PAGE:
On the morning of the second day, I went with one of the employees called Babbu on a nature walk around the lodge, asking in particular to see trees, plants and butterflies, rather than tigers, leopards and elephants, due to our travelling on foot (though I guess you don’t really get much choice out there…!). Another different thing about safaris in India compared with Africa is that the guides are not allowed to carry guns, they are prohibited in India. So, I must say I was rather nervous during our hour’s walk through the coffee plantation, but fortunately the only animals we did see were a spectacular group of at least a hundred chital, or spotted deer, and a family of langur, or Hanuman (black-faced) monkeys. And after a wonderful rest of the day chilling around the lodge all to myself, and on my Tree House balcony with the spectacular view, it had stopped raining and I was able to take the evening jeep safari around the muddy tracks of the plantation. Within five minutes we had made our first sighting, a gaur, or Indian bison. This was stood on the track ahead of us, facing us, and I was told it was male and showing signs of aggression. This is a massive beast, with huge horns which have very sharp points, definitely not something you want to get on the wrong side of. After a while, it backed down and stood to the side, so the driver decided that then was the time to drive past it. It was only upon approaching it that we realised and saw that there was one more even more aggressive-looking male hiding in the bushes to the side just metres to the left of us, and as we passed it began to jump and toss itself in a circle, making very loud snorting noises. This was very very scary, I did not enjoy it at all, and the time it took the 5mph jeep to pass this snorting beast and its companion, both ready to charge at any minute, seemed to last forever. My goodness it was such a relief to pass by safely, and to be honest I was most thankful that for the rest of the safari we were only able to spot one male, antlered chital deer standing very peacefully on the side of the track, generally minding its own business. That was just about enough excitement for one evening for me. Unfortunately my viewing of a tiger in the wild will have to wait for another time. We at least did see tiger paw prints, apparently only an hour old or so. When we got back, I realised we had pretty much done the safari in the area that we had walked on on foot (without any kind of weaponry protection) that very same morning. Wow. Perhaps I’m getting old, perhaps I’ve an overly vivid imagination, or perhaps I watched the “tiger attacks man on elephant” video on YouTube too many times before coming to India, but I think I feared the safaris at the time more than I enjoyed them. I do enjoy reminiscing on them now, however.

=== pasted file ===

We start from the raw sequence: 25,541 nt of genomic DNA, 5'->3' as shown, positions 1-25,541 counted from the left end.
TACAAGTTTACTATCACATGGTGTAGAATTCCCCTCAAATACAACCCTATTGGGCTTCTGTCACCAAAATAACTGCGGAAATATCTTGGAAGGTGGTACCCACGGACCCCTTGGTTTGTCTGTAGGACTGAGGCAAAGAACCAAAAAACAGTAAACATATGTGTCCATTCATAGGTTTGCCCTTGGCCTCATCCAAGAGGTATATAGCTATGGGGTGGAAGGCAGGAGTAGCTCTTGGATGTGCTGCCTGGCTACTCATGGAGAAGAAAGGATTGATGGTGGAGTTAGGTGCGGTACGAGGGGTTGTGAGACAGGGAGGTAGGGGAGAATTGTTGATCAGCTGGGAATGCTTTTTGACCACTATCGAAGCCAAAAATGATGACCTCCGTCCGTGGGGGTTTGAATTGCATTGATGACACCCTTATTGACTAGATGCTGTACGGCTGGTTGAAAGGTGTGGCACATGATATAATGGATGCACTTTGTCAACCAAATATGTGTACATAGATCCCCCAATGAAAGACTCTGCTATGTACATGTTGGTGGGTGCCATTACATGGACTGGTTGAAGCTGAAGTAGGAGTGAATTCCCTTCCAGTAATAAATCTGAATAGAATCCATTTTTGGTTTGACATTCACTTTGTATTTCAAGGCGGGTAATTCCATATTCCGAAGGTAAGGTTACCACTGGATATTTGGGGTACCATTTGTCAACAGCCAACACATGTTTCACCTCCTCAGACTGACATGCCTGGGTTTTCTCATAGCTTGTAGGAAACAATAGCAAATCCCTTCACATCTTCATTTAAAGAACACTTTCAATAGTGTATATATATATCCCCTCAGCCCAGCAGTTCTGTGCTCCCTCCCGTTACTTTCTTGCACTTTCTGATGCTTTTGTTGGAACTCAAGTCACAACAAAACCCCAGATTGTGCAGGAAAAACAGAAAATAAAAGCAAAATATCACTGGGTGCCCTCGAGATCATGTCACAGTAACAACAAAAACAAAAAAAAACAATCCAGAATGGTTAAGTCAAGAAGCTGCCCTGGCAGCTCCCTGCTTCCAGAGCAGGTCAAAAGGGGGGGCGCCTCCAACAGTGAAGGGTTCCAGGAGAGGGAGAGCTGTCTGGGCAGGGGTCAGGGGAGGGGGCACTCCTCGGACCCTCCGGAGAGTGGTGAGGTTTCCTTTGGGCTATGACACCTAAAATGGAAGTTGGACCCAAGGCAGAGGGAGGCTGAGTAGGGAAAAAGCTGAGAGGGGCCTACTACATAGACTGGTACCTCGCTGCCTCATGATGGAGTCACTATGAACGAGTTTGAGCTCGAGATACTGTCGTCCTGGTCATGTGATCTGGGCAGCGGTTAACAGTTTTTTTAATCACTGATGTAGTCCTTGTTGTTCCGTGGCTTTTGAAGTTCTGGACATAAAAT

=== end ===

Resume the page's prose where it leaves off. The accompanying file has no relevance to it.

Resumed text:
Anyway, and overall, an amazing two days spent in the jungle. This morning I said goodbye to my Tree House which had been home for two nights, and caught a bus to my third and final Indian state during my travels, Karnataka. In a place called Mysore to be exact, in the most wonderful and comfortable hotel with an array of fantastic hotel freebies including talc, matchsticks, “skin jelly” and a superb souvenir bottle-opener/key-ring (which I shall be using very shortly to help me open my newly-arrived, from room service, large bottle of Strong Kingfisher beer!). Still, I
St Stephen's Church GraveyardSt Stephen's Church GraveyardSt Stephen's Church Graveyard

The tombs and gravestones of British colonials
will save writing about my time in Mysore so far until my next one.

For now, I sign out, after some very enjoyable, often quirky, days of travel off-the-beaten tourist track in Southern India. I spend two nights here in Mysore, before moving on to Bangalore on Friday, and back home on Sunday to arrive at Gatwick late Sunday evening. I will most likely write once more, to conclude my trip, on Monday, from the comfort of my very own spare bedroom in my beautiful little house in Croydon. No doubt after having unpacked, stuck everything in the wash, had a beer or two, and a long, stinkingly hot bath J

So, until then, thanks for reading, and bye for now!

All the best



Alex


Additional photos below
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Nilgiri HillsNilgiri Hills
Nilgiri Hills

From the Mudumalai Tiger Reserve
Nilgiri HillsNilgiri Hills
Nilgiri Hills

From the Mudumalai Tiger Reserve
Nilgiri HillsNilgiri Hills
Nilgiri Hills

From the Mudumalai Tiger Reserve
Cheeky Monkey...!Cheeky Monkey...!
Cheeky Monkey...!

Taxi down the Sighur Ghat road from Ooty to Mudumalai


15th August 2015

The Tree House
The Tree House sounds cool; but the Mount View Hotel sounds like the hotel from The Shinning! You were lucky to see the Black Bear family :)The Tree House sounds cool; but the Mount View Hotel sounds like the hotel from The Shinning! You were lucky to see the Black Bear family :)
15th August 2015

The Shining!
Gosh you're right - The Shining! Glad I didn't think of that at the time, would've got even less sleep...!!